Zappa- Peefeeyatko

It’s been a while since I’ve had a chance to explore YouTube. Today, however, I made a discovery that I’m awfully happy about.

Some kind soul has posted a documentary on Frank Zappa called Peefeeyatko.

http://youtu.be/H8-N08xDz6E

I’ve only ever really wanted three jobs in my life- to be a cellist in a good string quartet, to be music director of a great orchestra and to play guitar and cello for Frank Zappa. Okay, I also desperately wanted to play guitar for Miles Davis, but that seemed less realistic.

There are great interview segments with Xenakis, Boulez and Stockhausen (even Matt Groening!), but it’s most interesting to finally hear Frank speak about music free of his public persona.

Everything he says is fascinating, thought-provoking and utterly compelling. It’s time once and for all that the musical establishment lift the rock label from him and acknowledge him as one of the greatest composers of his time.

On the other hand, there’s a part of me that can’t help but feel a certain melancholy at hearing the technical limitations of the technology he was working on in the last decade of his life, in spite of the genius with which he approached it. It’s infectious and inspiring to hear him talking about what he could do with the synclavier, but 20 years on, the tonal palette sometimes sounds sadly pale and badly dated (more so when you hear the work in progress than in the final mixes).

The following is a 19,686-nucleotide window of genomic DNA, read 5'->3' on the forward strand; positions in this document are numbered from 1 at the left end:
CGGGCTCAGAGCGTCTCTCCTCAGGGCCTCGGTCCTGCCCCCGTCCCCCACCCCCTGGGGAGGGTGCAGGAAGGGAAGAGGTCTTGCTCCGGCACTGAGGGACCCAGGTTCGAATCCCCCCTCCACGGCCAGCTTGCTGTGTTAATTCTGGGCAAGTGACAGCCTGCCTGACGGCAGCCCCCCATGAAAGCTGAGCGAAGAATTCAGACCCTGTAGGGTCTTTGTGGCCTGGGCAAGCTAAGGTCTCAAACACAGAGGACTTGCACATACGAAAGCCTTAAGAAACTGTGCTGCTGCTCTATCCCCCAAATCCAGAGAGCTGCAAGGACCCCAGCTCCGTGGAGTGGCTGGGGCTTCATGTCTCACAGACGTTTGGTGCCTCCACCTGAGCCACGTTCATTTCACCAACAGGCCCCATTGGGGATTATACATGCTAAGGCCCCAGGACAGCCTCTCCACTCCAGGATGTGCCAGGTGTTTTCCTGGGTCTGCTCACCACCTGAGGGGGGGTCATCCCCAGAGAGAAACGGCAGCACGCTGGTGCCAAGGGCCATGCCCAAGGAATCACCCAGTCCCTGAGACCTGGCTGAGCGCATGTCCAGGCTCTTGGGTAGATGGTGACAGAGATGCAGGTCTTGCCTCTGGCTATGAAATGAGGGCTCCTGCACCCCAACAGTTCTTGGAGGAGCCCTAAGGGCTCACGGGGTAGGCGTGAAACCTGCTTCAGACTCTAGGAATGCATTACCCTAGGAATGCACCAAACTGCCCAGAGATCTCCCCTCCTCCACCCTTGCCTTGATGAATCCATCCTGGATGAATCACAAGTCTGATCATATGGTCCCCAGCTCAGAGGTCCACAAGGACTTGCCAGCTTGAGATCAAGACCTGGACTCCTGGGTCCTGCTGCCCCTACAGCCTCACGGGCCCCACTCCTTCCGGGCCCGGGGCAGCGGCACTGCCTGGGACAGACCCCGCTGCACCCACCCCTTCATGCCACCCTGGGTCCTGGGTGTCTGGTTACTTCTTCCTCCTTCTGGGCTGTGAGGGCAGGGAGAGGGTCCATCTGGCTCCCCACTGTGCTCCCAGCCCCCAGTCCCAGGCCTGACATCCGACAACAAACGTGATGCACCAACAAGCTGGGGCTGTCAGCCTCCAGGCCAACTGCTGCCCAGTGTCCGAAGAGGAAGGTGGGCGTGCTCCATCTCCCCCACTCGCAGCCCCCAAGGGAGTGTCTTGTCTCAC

What is the future for this music? Should we live with the recordings Frank left us? Should new studio brains recreate some of those electronic compositions with better machines? The machines may be better, but there will never be a brain like Frank’s. Does one transcribe the electronic works for acoustic instruments? Is that tampering? I’m tempted to think that his happy experience with the Ensemble Moderne in 1992 might indicate that he would have liked to see more of the synclavier pieces done live, just done well.

I don’t know, I just know that the performer in me feels the same way I always do when listening to music I love, which is that I want to participate. If I listened to Dixieland all the time, I’d be playing that instead of conducting Schumann and Elgar.

Right now, I feel like I’m 20 years old and dreaming of auditioning for Zappa’s band all over again.

c. 2007 Kenneth Woods

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About the author

American conductor, composer and cellist Kenneth Woods is Principal Conductor of the English Symphony Orchestra, Artistic Director of the Colorado MahlerFest and cellist of the string trio Ensemble Epomeo. He records for the Avie, Somm, Nimbus, Signum, MSR and Toccata labels.

Learn about Kenneth at www.kennethwoods.net

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